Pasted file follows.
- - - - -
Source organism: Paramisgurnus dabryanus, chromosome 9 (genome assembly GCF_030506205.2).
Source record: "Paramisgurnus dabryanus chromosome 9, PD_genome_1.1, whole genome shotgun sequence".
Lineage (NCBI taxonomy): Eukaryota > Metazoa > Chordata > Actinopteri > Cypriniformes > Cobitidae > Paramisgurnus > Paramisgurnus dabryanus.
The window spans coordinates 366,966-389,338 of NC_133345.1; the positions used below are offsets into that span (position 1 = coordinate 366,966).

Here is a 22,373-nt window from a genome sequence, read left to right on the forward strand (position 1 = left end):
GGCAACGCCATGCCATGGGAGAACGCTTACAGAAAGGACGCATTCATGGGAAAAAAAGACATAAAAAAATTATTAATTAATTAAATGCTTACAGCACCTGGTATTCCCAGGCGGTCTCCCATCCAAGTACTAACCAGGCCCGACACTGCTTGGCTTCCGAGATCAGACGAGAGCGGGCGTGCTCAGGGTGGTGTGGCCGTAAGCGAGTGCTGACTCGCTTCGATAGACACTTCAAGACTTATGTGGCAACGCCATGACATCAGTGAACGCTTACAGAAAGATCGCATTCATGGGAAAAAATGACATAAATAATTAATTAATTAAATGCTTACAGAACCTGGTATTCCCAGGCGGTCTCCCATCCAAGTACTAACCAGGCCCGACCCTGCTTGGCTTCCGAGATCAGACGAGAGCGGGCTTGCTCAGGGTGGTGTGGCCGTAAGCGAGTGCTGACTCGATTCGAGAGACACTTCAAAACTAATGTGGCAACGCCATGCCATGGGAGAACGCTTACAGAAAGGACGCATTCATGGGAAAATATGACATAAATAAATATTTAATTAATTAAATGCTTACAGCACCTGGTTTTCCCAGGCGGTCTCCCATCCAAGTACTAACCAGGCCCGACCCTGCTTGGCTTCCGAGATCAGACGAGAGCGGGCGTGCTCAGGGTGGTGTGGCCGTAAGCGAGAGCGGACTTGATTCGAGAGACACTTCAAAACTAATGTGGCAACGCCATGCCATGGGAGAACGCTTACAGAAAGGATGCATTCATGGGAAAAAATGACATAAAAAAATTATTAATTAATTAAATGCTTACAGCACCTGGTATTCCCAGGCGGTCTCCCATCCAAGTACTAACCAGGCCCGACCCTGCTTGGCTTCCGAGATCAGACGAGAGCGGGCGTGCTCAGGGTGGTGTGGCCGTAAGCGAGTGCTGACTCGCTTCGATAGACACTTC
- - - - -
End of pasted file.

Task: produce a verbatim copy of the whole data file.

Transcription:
Source organism: Paramisgurnus dabryanus, chromosome 9 (genome assembly GCF_030506205.2).
Source record: "Paramisgurnus dabryanus chromosome 9, PD_genome_1.1, whole genome shotgun sequence".
Lineage (NCBI taxonomy): Eukaryota > Metazoa > Chordata > Actinopteri > Cypriniformes > Cobitidae > Paramisgurnus > Paramisgurnus dabryanus.
The window spans coordinates 366,966-389,338 of NC_133345.1; the positions used below are offsets into that span (position 1 = coordinate 366,966).

Here is a 22,373-nt window from a genome sequence, read left to right on the forward strand (position 1 = left end):
GGCAACGCCATGCCATGGGAGAACGCTTACAGAAAGGACGCATTCATGGGAAAAAAAGACATAAAAAAATTATTAATTAATTAAATGCTTACAGCACCTGGTATTCCCAGGCGGTCTCCCATCCAAGTACTAACCAGGCCCGACACTGCTTGGCTTCCGAGATCAGACGAGAGCGGGCGTGCTCAGGGTGGTGTGGCCGTAAGCGAGTGCTGACTCGCTTCGATAGACACTTCAAGACTTATGTGGCAACGCCATGACATCAGTGAACGCTTACAGAAAGATCGCATTCATGGGAAAAAATGACATAAATAATTAATTAATTAAATGCTTACAGAACCTGGTATTCCCAGGCGGTCTCCCATCCAAGTACTAACCAGGCCCGACCCTGCTTGGCTTCCGAGATCAGACGAGAGCGGGCTTGCTCAGGGTGGTGTGGCCGTAAGCGAGTGCTGACTCGATTCGAGAGACACTTCAAAACTAATGTGGCAACGCCATGCCATGGGAGAACGCTTACAGAAAGGACGCATTCATGGGAAAATATGACATAAATAAATATTTAATTAATTAAATGCTTACAGCACCTGGTTTTCCCAGGCGGTCTCCCATCCAAGTACTAACCAGGCCCGACCCTGCTTGGCTTCCGAGATCAGACGAGAGCGGGCGTGCTCAGGGTGGTGTGGCCGTAAGCGAGAGCGGACTTGATTCGAGAGACACTTCAAAACTAATGTGGCAACGCCATGCCATGGGAGAACGCTTACAGAAAGGATGCATTCATGGGAAAAAATGACATAAAAAAATTATTAATTAATTAAATGCTTACAGCACCTGGTATTCCCAGGCGGTCTCCCATCCAAGTACTAACCAGGCCCGACCCTGCTTGGCTTCCGAGATCAGACGAGAGCGGGCGTGCTCAGGGTGGTGTGGCCGTAAGCGAGTGCTGACTCGCTTCGATAGACACTTC